Should Convicted Felons Have Voting Rights? A Heated Federal Debate
Across the United States, activists have been calling for formerly incarcerated individuals to have their voting rights restored automatically upon release and for greater awareness of felon voting rights. Accordingly, during 2021 and into the beginning of 2022, the Democrat party attempted to pass an act restoring felon voting rights.
Yet, this act did not pass through the Senate. That said, representatives are still fighting to pass similar motions at the state level as activists continue to push for greater reform. It begs the question, why should American citizens care about this topic? Why did this act fail to pass the Senate? What happens next?
Why Are Felon Voting Rights Important?
Most states restrict voting rights for people who are incarcerated. After someone has served their sentence and after any probation or parole periods, individuals have most of their regular rights given back to them. Yet, there are many felony disenfranchisement laws that prevent people in certain states from voting.
The Democrat party argues strongly that this is a point of discrimination and racism. These laws take their root in Jim Crow, where municipal and state governments passed laws that targeted, criminalized, and incarcerated Black and Brown individuals at a high rate. Still today, the system disproportionately affects Black communities.
Often, this becomes clear when African Americans receive heavy sentences for crimes that white Americans receive light or no sentences for. When states refuse to restore all rights to individuals who are released from the criminal system, it sends a clear message that Black and Brown voices do not matter as much.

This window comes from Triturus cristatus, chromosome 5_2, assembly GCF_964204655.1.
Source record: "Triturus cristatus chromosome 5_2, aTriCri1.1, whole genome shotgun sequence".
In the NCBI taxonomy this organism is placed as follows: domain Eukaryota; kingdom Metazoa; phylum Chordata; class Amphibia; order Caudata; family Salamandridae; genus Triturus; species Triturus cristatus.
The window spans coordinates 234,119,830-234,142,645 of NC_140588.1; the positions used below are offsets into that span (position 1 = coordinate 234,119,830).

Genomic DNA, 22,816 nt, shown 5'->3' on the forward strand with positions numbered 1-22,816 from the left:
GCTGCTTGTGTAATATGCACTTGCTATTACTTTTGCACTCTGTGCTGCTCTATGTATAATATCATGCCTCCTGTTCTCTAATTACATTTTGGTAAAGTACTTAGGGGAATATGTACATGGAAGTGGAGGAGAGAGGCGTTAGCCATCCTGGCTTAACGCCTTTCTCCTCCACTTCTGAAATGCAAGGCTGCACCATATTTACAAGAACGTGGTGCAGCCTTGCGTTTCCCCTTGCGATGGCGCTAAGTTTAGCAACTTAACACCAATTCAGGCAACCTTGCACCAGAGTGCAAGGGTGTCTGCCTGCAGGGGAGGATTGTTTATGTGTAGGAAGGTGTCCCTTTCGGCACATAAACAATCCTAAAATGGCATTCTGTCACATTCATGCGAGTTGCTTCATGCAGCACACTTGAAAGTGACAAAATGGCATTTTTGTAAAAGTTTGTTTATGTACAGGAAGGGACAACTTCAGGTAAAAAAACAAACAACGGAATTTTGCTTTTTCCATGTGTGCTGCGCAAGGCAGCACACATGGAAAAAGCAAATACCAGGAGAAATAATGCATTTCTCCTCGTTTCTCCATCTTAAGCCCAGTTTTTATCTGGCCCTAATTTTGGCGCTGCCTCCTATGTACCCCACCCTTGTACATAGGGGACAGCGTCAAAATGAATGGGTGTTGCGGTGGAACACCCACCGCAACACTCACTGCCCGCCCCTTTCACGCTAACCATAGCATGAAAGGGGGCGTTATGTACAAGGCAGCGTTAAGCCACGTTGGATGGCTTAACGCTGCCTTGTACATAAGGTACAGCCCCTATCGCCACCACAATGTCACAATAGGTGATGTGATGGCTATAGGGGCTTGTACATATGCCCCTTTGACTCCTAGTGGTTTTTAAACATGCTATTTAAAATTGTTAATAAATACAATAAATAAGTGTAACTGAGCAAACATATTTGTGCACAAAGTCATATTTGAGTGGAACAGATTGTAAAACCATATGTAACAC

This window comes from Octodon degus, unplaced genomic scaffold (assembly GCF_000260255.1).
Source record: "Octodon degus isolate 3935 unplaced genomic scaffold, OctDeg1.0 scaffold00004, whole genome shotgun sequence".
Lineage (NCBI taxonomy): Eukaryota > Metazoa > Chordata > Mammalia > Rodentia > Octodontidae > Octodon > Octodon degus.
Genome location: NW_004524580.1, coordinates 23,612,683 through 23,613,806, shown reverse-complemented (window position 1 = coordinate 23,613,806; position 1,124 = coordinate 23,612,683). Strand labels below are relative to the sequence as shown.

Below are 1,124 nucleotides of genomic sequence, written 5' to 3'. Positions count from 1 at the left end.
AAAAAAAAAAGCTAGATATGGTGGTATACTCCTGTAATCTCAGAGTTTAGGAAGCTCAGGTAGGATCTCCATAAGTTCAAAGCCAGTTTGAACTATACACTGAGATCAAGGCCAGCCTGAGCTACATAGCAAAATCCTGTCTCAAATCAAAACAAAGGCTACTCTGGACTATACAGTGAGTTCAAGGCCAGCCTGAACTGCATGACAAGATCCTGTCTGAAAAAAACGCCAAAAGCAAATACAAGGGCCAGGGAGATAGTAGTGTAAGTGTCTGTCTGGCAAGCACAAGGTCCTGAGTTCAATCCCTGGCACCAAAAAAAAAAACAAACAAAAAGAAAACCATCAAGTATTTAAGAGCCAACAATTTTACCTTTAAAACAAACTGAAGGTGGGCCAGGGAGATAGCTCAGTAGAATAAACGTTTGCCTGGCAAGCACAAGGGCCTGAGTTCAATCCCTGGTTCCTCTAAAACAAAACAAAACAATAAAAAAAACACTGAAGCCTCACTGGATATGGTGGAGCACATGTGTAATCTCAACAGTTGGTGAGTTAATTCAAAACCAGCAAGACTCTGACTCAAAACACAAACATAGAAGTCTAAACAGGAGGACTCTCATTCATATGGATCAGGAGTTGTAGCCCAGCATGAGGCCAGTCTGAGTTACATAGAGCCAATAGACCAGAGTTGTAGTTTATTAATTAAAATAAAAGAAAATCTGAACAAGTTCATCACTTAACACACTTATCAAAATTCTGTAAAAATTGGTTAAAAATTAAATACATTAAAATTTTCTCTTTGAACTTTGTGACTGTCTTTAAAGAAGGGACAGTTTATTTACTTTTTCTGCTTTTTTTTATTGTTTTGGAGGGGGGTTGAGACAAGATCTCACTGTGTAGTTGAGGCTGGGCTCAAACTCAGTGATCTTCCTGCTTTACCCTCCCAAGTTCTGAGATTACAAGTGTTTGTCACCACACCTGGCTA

As this matter slowly comes to light, many states have removed disenfranchisement laws and passed automatic restoration of voting rights laws.
On the other side of this issue, many consider voting rights to be more of a privilege than a right. If an individual has committed a severe crime, they have transgressed upon society in such a way that they should not have a say in how it is run.
Therefore, voting rights should be restricted or limited. Some states uphold this mentality by restricting voting rights for a few types of crimes and other states restrict them altogether.
Why Did The Senate Veto the Move to Restore Felon Voting Rights?
The initiative to restore felon voting rights at a federal level failed to pass the Senate, as the Republicans disfavored the act. Surprisingly, the main reason for the failure may not have been rooted in criminal activity whatsoever, but in political speculation.
The Republicans gathered that the Democrats were attempting to garner more votes in favor of their party, in the passing of this act. While millions of formerly incarcerated individuals would be able to vote because of the act, experts indicate that it would principally be Democrat voters.
What Happens Now?
Although the federal act may have failed, policymakers still push to restore felon voting rights at the state-level. While this is certainly an important issue, there is still extensive work to be done within states that have already lifted voting disenfranchisement laws.
For instance, many Black and brown neighborhoods originally targeted by the laws do not have adequate awareness about elections, polling stations, or voting options. Thus, even though voting rights may have been automatically restored, some individuals do not know they can vote, how to vote, or where they can vote.
On the other side of the issue, there may not be a push to remove all voting rights completely from formerly incarcerated individuals. In fact, many people simply want to ensure the criteria to vote is clear and the justification is infallible.
What types of crimes are severe enough to warrant no voting rights? Why is that the case? Like most issues, it may be more complicated than it sounds.